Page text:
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  • Cross The Kyle Of Tongue

    Until 1971, the vast stretch of water known as the Kyle of Tongue, had to be crossed by ferry or circumnavigated by a winding, narrow road south of the Kyle. The bridge and substantial causeway replaced the ferry although the southerly route still remains and is a scenic gem on a clear day, offering wonderful views to Ben Loyal.The low bridge is...

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  • Moody Mountains surround Tongue Beach

    After our hot and long walk from Castle Varrich it was time to cool off and visit the beach at Tongue. You can choose from the two sides of the Kyle from both sides of the bridge. We chose the left side where we encountered a wide pale golden sweep of sand so soft your feet just sunk in deeper and deeper making walking a bit of a challenge but also...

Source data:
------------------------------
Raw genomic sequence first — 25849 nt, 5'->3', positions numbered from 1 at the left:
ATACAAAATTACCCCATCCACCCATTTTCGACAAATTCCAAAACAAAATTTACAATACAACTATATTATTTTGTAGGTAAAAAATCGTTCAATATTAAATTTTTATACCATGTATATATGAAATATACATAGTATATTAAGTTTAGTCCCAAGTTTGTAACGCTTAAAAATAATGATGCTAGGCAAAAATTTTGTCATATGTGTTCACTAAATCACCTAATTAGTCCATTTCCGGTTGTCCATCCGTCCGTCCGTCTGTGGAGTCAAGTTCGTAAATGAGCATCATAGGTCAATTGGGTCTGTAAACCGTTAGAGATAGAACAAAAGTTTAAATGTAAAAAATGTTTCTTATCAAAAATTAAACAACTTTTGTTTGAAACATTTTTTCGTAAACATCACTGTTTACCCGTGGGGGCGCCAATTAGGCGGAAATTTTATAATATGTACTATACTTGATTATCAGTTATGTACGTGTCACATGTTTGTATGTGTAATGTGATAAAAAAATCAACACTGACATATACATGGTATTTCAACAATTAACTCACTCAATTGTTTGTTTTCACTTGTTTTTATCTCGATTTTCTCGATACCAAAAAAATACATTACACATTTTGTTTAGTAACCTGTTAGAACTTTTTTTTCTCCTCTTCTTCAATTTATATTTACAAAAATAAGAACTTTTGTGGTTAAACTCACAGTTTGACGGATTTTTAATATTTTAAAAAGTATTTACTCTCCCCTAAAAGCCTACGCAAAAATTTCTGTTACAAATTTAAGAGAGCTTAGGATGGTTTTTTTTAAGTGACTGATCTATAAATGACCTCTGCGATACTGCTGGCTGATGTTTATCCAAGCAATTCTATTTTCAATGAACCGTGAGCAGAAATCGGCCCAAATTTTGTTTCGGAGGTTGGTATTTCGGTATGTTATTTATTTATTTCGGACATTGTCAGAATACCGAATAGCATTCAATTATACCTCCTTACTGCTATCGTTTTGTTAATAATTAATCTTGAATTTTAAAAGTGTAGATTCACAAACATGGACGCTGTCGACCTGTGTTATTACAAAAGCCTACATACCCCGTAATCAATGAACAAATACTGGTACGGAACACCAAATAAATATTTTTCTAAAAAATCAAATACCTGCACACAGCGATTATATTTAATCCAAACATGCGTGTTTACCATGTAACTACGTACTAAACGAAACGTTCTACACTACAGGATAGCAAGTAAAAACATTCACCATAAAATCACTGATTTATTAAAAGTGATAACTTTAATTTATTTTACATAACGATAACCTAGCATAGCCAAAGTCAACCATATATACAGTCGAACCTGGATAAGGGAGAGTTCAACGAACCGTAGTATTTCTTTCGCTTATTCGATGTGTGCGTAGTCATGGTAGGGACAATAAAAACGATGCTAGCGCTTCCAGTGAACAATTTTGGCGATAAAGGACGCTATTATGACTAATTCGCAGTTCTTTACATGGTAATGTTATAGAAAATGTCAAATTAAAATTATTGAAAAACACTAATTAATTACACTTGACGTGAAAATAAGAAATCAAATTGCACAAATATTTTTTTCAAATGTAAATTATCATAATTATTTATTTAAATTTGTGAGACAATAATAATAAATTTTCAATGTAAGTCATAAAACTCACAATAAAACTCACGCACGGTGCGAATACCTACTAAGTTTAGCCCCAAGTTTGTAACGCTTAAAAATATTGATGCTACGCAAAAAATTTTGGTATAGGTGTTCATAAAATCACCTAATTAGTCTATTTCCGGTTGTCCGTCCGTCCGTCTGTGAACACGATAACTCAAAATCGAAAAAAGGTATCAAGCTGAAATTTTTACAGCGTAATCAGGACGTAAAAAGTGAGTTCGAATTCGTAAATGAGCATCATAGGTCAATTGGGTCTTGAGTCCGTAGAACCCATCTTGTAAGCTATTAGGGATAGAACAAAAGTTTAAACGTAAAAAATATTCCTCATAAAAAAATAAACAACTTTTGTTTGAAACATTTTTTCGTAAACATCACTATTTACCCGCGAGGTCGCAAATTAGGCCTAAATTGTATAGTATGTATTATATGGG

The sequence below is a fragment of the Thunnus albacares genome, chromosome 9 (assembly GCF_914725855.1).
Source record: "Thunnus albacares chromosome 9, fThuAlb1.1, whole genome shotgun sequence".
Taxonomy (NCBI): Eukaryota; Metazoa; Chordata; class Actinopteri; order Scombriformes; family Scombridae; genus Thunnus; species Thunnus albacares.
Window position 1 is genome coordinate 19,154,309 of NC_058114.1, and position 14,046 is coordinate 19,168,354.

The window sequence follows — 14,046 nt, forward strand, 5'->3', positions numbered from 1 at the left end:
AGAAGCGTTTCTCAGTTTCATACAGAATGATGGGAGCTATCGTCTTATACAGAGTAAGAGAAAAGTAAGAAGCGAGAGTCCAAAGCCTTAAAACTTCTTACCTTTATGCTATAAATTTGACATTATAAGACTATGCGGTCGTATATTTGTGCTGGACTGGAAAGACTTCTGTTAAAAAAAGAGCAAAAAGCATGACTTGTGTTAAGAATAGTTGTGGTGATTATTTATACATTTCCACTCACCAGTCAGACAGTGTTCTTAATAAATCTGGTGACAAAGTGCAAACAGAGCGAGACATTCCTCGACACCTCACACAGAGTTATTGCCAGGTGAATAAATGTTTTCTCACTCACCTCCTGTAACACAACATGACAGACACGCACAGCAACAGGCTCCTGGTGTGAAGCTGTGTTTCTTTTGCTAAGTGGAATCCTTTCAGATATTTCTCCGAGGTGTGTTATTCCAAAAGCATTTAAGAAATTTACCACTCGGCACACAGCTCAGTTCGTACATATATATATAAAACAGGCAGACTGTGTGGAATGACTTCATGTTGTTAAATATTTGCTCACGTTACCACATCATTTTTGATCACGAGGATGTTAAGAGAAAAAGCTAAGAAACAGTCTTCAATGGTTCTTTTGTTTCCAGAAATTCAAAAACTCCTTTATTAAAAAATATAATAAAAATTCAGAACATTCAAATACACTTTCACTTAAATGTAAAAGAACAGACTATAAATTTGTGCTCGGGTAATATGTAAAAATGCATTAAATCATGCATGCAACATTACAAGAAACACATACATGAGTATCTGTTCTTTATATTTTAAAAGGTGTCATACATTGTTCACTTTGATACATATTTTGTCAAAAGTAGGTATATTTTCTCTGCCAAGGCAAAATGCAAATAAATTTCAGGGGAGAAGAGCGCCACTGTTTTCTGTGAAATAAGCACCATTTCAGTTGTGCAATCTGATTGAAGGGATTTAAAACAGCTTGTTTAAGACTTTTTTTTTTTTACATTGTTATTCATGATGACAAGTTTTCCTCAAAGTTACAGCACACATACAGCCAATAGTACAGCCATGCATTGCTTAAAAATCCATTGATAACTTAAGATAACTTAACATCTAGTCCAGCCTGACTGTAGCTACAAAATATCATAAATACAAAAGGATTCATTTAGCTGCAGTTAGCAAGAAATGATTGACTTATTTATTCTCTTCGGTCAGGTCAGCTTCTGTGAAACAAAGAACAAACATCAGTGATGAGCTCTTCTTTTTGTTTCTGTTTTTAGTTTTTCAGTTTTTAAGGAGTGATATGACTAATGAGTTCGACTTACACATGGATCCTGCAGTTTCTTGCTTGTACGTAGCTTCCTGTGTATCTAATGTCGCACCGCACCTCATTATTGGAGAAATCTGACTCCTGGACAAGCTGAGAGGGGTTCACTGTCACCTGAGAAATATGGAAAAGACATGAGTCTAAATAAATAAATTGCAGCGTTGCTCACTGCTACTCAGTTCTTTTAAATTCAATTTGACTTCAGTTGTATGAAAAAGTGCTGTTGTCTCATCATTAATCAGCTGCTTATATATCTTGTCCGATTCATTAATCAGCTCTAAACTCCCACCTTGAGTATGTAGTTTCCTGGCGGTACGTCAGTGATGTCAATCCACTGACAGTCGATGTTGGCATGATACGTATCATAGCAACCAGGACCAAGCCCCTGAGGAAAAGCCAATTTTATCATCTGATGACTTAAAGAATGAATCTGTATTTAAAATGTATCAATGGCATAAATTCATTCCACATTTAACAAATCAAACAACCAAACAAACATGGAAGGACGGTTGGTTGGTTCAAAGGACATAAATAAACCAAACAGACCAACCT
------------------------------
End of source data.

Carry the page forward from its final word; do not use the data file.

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Tongue Restaurants

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    by scottishvisitor Updated Aug 29, 2008

    4.5 out of 5 starsHelpfulness

    The Tongue Hotel was built in the 1800's as a hunting lodge for the Duke of Sutherland but we won't hold this against him. It is a fine example of Victorian Architecture with lots of interesting detail. Here in the modern times you will be welcomed with genuine highland hospitality. Despite its Victorian exterior the interior is bright with modern touches but still retains the elegance of the Victorian period. We sat outside on the pretty terrace which overlooks the sea. Tables both inside and out are numbered so you select what food you want, then order and pay at the bar giving your table number. Service is friendly and efficient, the home cooked food does take a little time to prepare but worth the wait.